- Genasic, which makes a 65-nm CMOS transceiver IC for HSPA and LTE applications.
- Phyworks, which makes transceivers and transimpedance amplifiers span the entire spectrum of data rates, from 1- through to 10-Gbps.
- L&L, a small firm that was developing and licensing digital control technology based on "state-space."
- And, the biggest acquisition, Teridian Semiconductor Corp., for approximately $315 million in cash.
What lies ahead
It's a well-framed story, and the actions Doluca and his team have taken since 2007 make logical sense. But challenges abound, especially because pursuing an component-integration strategy requires a completely different mindset about engineering, according to Steve Ohr, analog analyst at Gartner.
"They need to figure out the best balance between standard analog products (multi-market building blocks) and application-specific analog (like cell phone power management ICs or smart meters). The product lines require totally different engineering processes, and offer quite different revenue streams and margins," he said.
Traditional analog parts are usually designed by a single engineer, require little promotional outlay and can be sold for decades. The gross margins can be as high as 70 percent, Ohr said.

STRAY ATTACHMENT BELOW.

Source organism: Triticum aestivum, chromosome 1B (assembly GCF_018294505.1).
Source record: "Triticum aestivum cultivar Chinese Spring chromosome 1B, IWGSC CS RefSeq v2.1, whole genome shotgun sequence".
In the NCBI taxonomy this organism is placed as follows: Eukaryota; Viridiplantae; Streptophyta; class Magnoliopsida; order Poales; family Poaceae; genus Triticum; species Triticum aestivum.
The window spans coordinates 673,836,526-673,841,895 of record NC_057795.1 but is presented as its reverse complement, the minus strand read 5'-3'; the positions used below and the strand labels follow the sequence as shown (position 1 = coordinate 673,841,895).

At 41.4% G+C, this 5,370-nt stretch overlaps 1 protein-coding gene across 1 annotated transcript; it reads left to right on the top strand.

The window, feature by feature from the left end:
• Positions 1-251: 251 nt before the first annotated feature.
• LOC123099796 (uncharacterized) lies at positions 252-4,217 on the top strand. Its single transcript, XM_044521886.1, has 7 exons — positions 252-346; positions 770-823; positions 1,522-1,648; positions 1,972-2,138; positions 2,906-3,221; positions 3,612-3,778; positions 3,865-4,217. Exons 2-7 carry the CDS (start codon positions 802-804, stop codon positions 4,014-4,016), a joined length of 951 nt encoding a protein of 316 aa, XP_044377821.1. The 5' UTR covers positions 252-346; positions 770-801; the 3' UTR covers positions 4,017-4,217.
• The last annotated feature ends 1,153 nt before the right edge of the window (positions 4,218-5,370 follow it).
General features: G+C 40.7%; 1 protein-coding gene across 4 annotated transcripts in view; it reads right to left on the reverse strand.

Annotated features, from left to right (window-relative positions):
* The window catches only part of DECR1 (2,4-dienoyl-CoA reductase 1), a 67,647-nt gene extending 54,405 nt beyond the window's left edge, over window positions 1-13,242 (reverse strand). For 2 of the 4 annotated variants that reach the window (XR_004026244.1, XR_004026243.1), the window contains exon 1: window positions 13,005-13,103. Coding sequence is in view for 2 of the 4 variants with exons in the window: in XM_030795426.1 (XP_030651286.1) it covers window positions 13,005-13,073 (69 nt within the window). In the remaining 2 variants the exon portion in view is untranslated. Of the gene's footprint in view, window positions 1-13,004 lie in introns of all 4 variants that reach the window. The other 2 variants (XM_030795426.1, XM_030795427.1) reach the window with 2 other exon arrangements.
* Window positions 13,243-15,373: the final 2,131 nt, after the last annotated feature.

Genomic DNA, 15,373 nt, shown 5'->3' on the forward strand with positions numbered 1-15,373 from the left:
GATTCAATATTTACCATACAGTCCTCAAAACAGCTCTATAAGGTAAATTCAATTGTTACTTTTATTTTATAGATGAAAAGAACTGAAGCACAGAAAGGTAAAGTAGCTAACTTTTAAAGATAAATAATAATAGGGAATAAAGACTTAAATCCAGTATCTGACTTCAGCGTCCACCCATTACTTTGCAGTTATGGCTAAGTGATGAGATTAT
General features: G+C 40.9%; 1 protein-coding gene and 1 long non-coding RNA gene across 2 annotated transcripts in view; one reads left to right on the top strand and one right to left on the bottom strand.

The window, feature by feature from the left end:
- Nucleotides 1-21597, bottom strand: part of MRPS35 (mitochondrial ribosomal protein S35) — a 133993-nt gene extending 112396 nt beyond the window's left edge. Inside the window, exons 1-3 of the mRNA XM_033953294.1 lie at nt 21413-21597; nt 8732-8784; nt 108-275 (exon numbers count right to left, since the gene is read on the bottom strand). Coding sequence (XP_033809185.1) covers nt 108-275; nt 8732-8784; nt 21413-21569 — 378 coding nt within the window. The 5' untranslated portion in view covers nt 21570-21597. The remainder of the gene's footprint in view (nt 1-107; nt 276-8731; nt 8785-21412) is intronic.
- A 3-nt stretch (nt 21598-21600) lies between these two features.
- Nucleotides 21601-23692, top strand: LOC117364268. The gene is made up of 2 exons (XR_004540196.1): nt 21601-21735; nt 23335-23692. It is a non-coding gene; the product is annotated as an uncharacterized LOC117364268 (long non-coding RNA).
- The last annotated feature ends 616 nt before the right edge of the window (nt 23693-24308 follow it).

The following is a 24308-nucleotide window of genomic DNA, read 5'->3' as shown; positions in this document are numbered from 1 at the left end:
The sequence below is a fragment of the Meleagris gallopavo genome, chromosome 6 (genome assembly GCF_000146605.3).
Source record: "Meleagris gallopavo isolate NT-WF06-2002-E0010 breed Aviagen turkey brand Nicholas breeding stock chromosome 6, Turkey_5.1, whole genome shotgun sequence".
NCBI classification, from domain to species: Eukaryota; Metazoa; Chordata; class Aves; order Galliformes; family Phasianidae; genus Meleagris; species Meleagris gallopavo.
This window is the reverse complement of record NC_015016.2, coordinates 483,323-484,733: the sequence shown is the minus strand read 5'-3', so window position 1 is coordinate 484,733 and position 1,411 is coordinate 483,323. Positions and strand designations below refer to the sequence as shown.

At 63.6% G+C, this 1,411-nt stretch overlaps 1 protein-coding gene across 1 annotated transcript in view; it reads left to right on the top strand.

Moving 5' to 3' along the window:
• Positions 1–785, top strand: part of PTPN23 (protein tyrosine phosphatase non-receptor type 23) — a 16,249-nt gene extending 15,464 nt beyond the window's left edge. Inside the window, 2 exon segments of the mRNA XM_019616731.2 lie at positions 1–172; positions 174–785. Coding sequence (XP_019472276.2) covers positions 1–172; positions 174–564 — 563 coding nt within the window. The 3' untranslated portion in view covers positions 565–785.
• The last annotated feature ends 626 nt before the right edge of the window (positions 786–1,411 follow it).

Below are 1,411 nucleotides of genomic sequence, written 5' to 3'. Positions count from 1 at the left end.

"With application-specific parts, you’re talking about a specialized, more integrated part type, put together with a short time-to-market window, and often for a specific model consumer product with a 12- or 18-month life cycle," Ohr said. "Engineering-wise, this is a coordinated team effort. But an ASIC/ASSP purchaser like Apple will know what your cost structure is, and will beat you up on pricing."
A company may reap hundreds of millions in revenue on an ASIC/ASSP product but with little margin, he added.
"The reality is that very few companies are equipped to do both types of analog--standard and custom application-specific," Ohr said.
There are old maxims about company transformation: One is "time will tell." Another is "Don't count your chickens before they hatch."